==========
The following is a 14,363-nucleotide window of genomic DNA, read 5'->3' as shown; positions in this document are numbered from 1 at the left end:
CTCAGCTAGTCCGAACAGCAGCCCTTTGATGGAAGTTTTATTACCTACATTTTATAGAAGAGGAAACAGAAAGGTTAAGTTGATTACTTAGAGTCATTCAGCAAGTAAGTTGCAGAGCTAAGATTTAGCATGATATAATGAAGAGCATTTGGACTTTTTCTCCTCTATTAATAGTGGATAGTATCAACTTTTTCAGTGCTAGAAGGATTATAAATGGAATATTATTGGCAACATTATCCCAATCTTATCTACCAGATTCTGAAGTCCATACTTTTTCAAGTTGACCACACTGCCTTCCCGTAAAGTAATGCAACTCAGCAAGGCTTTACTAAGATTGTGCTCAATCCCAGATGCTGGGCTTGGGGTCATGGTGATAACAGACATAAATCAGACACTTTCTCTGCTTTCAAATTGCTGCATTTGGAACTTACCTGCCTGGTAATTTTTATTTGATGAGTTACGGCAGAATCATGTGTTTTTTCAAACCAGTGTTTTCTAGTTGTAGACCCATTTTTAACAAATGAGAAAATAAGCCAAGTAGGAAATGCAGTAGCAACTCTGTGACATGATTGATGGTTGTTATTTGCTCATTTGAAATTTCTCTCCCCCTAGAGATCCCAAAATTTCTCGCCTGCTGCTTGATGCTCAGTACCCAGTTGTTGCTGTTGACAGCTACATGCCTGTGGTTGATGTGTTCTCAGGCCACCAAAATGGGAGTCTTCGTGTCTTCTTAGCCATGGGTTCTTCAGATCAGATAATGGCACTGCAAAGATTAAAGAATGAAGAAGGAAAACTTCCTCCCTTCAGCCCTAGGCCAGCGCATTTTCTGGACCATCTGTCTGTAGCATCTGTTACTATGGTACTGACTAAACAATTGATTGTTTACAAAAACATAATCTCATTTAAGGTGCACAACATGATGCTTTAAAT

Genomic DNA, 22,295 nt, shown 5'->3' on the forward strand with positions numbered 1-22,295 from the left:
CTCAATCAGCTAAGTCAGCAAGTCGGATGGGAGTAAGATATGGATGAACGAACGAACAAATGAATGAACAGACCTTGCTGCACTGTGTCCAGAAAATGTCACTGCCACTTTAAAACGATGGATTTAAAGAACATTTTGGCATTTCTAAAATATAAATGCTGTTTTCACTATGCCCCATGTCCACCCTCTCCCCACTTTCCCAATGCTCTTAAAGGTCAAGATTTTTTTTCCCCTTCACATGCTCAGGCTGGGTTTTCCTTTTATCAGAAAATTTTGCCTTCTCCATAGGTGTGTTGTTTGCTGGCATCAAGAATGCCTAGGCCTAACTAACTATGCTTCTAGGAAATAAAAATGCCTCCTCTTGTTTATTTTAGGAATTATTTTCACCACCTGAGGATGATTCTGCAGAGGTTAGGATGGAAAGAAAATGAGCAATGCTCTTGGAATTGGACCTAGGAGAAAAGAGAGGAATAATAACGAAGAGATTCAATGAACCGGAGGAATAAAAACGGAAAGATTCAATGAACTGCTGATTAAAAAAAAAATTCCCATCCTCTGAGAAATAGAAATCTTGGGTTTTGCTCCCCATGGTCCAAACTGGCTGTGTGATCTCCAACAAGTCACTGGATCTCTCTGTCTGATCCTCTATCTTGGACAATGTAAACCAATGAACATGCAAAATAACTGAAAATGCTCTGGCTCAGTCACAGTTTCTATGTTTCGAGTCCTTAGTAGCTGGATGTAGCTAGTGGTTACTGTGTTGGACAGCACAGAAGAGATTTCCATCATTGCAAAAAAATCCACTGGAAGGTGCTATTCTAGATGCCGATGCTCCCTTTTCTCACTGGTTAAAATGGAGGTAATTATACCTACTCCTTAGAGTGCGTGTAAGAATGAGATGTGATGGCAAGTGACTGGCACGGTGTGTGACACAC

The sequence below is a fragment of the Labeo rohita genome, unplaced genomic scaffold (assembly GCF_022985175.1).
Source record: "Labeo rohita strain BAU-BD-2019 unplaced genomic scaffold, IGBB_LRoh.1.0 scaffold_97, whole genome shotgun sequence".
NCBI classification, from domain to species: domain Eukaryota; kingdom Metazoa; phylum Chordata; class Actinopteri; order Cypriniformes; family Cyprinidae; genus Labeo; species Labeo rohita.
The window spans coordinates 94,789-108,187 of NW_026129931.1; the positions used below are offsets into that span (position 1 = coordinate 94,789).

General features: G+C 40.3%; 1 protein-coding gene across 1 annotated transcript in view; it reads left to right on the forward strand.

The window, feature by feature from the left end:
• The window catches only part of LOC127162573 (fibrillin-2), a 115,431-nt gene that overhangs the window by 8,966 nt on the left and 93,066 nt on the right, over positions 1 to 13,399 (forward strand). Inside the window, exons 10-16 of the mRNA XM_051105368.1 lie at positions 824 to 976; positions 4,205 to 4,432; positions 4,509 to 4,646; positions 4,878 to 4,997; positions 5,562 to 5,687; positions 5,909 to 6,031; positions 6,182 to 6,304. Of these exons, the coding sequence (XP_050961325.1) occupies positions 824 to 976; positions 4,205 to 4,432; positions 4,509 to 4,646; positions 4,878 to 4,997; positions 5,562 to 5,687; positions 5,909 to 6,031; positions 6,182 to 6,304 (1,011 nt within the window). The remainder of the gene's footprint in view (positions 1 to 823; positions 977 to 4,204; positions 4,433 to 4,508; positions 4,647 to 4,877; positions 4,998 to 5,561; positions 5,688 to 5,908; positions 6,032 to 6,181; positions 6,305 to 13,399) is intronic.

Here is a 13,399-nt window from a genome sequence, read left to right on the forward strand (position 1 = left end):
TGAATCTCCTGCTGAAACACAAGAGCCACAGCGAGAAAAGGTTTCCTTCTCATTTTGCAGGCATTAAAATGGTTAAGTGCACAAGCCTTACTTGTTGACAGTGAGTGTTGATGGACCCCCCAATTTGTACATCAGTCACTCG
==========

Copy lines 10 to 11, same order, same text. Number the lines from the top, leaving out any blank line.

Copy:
The window, feature by feature from the left end:
• The window catches only part of LOC127162573 (fibrillin-2), a 115,431-nt gene that overhangs the window by 8,966 nt on the left and 93,066 nt on the right, over positions 1 to 13,399 (forward strand). Inside the window, exons 10-16 of the mRNA XM_051105368.1 lie at positions 824 to 976; positions 4,205 to 4,432; positions 4,509 to 4,646; positions 4,878 to 4,997; positions 5,562 to 5,687; positions 5,909 to 6,031; positions 6,182 to 6,304. Of these exons, the coding sequence (XP_050961325.1) occupies positions 824 to 976; positions 4,205 to 4,432; positions 4,509 to 4,646; positions 4,878 to 4,997; positions 5,562 to 5,687; positions 5,909 to 6,031; positions 6,182 to 6,304 (1,011 nt within the window). The remainder of the gene's footprint in view (positions 1 to 823; positions 977 to 4,204; positions 4,433 to 4,508; positions 4,647 to 4,877; positions 4,998 to 5,561; positions 5,688 to 5,908; positions 6,032 to 6,181; positions 6,305 to 13,399) is intronic.